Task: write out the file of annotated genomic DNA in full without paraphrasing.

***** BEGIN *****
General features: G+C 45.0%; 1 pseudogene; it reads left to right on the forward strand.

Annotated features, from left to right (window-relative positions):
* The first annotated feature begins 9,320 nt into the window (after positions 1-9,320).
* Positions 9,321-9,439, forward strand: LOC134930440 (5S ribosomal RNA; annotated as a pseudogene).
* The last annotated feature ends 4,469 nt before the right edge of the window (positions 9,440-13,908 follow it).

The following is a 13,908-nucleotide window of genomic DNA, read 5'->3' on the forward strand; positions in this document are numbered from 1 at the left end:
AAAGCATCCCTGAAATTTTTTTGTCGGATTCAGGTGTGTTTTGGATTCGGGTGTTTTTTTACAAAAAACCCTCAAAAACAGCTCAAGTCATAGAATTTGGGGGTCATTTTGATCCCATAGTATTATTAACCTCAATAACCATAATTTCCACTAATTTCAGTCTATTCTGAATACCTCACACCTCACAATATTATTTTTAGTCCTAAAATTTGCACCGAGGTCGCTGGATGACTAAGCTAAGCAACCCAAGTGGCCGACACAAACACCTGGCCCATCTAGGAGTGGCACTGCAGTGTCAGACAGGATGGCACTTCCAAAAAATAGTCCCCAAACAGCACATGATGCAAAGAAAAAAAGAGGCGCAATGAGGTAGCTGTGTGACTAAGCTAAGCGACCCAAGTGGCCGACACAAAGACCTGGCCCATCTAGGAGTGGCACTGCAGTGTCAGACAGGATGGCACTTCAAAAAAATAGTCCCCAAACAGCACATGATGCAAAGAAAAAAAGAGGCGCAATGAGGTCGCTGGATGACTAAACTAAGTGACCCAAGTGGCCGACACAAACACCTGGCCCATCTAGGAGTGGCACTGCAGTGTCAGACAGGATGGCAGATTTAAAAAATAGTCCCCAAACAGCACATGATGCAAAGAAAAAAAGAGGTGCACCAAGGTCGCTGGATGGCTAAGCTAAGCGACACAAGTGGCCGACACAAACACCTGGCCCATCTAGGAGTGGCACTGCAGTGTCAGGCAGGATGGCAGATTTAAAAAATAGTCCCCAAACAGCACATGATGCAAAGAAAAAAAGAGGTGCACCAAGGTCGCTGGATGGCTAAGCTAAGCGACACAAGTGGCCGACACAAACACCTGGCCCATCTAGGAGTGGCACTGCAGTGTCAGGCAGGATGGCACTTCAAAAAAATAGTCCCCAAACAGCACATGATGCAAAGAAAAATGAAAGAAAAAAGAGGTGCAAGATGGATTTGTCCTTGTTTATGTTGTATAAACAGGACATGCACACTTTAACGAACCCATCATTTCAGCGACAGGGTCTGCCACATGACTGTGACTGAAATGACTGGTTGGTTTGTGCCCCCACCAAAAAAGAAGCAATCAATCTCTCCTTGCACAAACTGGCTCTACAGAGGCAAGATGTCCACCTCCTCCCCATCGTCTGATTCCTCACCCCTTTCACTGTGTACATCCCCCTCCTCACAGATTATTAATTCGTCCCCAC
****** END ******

General features: G+C 45.0%; 1 pseudogene; it reads left to right on the forward strand.

Annotated features, from left to right (window-relative positions):
* The first annotated feature begins 9,320 nt into the window (after positions 1-9,320).
* Positions 9,321-9,439, forward strand: LOC134930440 (5S ribosomal RNA; annotated as a pseudogene).
* The last annotated feature ends 4,469 nt before the right edge of the window (positions 9,440-13,908 follow it).

The following is a 13,908-nucleotide window of genomic DNA, read 5'->3' on the forward strand; positions in this document are numbered from 1 at the left end:
AAAGCATCCCTGAAATTTTTTTGTCGGATTCAGGTGTGTTTTGGATTCGGGTGTTTTTTTACAAAAAACCCTCAAAAACAGCTCAAGTCATAGAATTTGGGGGTCATTTTGATCCCATAGTATTATTAACCTCAATAACCATAATTTCCACTAATTTCAGTCTATTCTGAATACCTCACACCTCACAATATTATTTTTAGTCCTAAAATTTGCACCGAGGTCGCTGGATGACTAAGCTAAGCAACCCAAGTGGCCGACACAAACACCTGGCCCATCTAGGAGTGGCACTGCAGTGTCAGACAGGATGGCACTTCCAAAAAATAGTCCCCAAACAGCACATGATGCAAAGAAAAAAAGAGGCGCAATGAGGTAGCTGTGTGACTAAGCTAAGCGACCCAAGTGGCCGACACAAAGACCTGGCCCATCTAGGAGTGGCACTGCAGTGTCAGACAGGATGGCACTTCAAAAAAATAGTCCCCAAACAGCACATGATGCAAAGAAAAAAAGAGGCGCAATGAGGTCGCTGGATGACTAAACTAAGTGACCCAAGTGGCCGACACAAACACCTGGCCCATCTAGGAGTGGCACTGCAGTGTCAGACAGGATGGCAGATTTAAAAAATAGTCCCCAAACAGCACATGATGCAAAGAAAAAAAGAGGTGCACCAAGGTCGCTGGATGGCTAAGCTAAGCGACACAAGTGGCCGACACAAACACCTGGCCCATCTAGGAGTGGCACTGCAGTGTCAGGCAGGATGGCAGATTTAAAAAATAGTCCCCAAACAGCACATGATGCAAAGAAAAAAAGAGGTGCACCAAGGTCGCTGGATGGCTAAGCTAAGCGACACAAGTGGCCGACACAAACACCTGGCCCATCTAGGAGTGGCACTGCAGTGTCAGGCAGGATGGCACTTCAAAAAAATAGTCCCCAAACAGCACATGATGCAAAGAAAAATGAAAGAAAAAAGAGGTGCAAGATGGATTTGTCCTTGTTTATGTTGTATAAACAGGACATGCACACTTTAACGAACCCATCATTTCAGCGACAGGGTCTGCCACATGACTGTGACTGAAATGACTGGTTGGTTTGTGCCCCCACCAAAAAAGAAGCAATCAATCTCTCCTTGCACAAACTGGCTCTACAGAGGCAAGATGTCCACCTCCTCCCCATCGTCTGATTCCTCACCCCTTTCACTGTGTACATCCCCCTCCTCACAGATTATTAATTCGTCCCCAC